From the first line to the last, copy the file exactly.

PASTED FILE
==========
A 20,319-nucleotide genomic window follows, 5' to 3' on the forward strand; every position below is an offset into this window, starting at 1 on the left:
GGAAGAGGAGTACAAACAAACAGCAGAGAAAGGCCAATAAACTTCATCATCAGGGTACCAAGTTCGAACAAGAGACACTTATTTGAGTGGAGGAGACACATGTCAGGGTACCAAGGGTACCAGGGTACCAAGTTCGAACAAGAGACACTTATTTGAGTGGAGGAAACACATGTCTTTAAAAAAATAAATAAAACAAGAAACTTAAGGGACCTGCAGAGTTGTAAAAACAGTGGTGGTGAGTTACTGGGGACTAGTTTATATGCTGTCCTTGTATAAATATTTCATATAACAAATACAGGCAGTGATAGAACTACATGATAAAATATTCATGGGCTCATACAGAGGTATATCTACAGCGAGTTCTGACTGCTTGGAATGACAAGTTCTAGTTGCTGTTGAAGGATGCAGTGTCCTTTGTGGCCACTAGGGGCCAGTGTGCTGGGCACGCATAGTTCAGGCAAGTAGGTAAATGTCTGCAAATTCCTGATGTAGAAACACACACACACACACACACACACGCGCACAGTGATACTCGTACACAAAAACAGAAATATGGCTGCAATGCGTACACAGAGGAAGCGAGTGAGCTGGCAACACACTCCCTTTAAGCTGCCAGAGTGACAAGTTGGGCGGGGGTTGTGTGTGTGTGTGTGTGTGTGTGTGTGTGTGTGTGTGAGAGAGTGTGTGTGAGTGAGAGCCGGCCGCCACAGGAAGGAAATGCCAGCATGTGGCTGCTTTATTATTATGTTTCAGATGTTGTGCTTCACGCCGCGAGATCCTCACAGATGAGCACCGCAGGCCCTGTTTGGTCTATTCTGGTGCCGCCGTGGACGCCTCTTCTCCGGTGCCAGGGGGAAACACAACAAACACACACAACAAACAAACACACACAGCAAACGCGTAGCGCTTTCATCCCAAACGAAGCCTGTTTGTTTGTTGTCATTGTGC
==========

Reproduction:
A 20,319-nucleotide genomic window follows, 5' to 3' on the forward strand; every position below is an offset into this window, starting at 1 on the left:
GGAAGAGGAGTACAAACAAACAGCAGAGAAAGGCCAATAAACTTCATCATCAGGGTACCAAGTTCGAACAAGAGACACTTATTTGAGTGGAGGAGACACATGTCAGGGTACCAAGGGTACCAGGGTACCAAGTTCGAACAAGAGACACTTATTTGAGTGGAGGAAACACATGTCTTTAAAAAAATAAATAAAACAAGAAACTTAAGGGACCTGCAGAGTTGTAAAAACAGTGGTGGTGAGTTACTGGGGACTAGTTTATATGCTGTCCTTGTATAAATATTTCATATAACAAATACAGGCAGTGATAGAACTACATGATAAAATATTCATGGGCTCATACAGAGGTATATCTACAGCGAGTTCTGACTGCTTGGAATGACAAGTTCTAGTTGCTGTTGAAGGATGCAGTGTCCTTTGTGGCCACTAGGGGCCAGTGTGCTGGGCACGCATAGTTCAGGCAAGTAGGTAAATGTCTGCAAATTCCTGATGTAGAAACACACACACACACACACACACACGCGCACAGTGATACTCGTACACAAAAACAGAAATATGGCTGCAATGCGTACACAGAGGAAGCGAGTGAGCTGGCAACACACTCCCTTTAAGCTGCCAGAGTGACAAGTTGGGCGGGGGTTGTGTGTGTGTGTGTGTGTGTGTGTGTGTGTGTGTGTGAGAGAGTGTGTGTGAGTGAGAGCCGGCCGCCACAGGAAGGAAATGCCAGCATGTGGCTGCTTTATTATTATGTTTCAGATGTTGTGCTTCACGCCGCGAGATCCTCACAGATGAGCACCGCAGGCCCTGTTTGGTCTATTCTGGTGCCGCCGTGGACGCCTCTTCTCCGGTGCCAGGGGGAAACACAACAAACACACACAACAAACAAACACACACAGCAAACGCGTAGCGCTTTCATCCCAAACGAAGCCTGTTTGTTTGTTGTCATTGTGC